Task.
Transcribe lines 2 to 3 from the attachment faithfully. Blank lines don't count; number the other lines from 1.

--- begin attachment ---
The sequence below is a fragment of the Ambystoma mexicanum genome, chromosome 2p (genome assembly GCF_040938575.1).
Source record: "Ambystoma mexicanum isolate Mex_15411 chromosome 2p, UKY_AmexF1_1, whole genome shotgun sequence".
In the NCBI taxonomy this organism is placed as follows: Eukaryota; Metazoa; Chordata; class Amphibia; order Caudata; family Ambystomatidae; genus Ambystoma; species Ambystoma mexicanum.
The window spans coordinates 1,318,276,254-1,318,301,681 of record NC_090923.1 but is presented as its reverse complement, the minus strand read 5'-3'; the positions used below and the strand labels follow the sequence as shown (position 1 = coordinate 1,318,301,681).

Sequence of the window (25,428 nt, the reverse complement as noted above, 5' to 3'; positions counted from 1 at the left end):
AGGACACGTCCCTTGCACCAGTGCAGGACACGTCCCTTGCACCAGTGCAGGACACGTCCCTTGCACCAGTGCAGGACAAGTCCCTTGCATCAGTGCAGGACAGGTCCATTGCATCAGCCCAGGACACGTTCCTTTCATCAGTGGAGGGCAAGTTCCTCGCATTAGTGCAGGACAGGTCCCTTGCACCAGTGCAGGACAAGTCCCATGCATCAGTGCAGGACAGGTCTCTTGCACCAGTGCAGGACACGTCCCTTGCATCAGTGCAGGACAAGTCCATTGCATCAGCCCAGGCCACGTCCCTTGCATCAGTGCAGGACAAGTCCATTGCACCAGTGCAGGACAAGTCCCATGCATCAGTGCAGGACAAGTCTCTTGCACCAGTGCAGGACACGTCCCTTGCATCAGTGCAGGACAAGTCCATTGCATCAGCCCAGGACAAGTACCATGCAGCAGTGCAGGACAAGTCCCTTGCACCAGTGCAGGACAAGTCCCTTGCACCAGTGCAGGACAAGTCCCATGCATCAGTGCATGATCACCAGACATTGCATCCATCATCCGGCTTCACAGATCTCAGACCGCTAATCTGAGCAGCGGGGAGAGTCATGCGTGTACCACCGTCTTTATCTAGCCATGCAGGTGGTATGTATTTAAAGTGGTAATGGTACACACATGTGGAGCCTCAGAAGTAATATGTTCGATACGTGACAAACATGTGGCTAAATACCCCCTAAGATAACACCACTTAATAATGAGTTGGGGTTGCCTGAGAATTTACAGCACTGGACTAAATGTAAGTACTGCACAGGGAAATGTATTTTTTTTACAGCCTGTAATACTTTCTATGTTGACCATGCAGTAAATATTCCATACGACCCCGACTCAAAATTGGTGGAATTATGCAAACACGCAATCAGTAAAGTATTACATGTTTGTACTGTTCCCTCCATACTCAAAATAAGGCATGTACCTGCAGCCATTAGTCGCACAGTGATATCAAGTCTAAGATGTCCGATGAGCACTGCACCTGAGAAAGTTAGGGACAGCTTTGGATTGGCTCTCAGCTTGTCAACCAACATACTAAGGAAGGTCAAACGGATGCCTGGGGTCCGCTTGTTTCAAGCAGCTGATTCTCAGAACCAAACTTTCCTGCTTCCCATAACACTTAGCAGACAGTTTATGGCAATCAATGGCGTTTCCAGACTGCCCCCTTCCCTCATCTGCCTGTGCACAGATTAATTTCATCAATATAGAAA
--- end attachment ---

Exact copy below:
Source record: "Ambystoma mexicanum isolate Mex_15411 chromosome 2p, UKY_AmexF1_1, whole genome shotgun sequence".
In the NCBI taxonomy this organism is placed as follows: Eukaryota; Metazoa; Chordata; class Amphibia; order Caudata; family Ambystomatidae; genus Ambystoma; species Ambystoma mexicanum.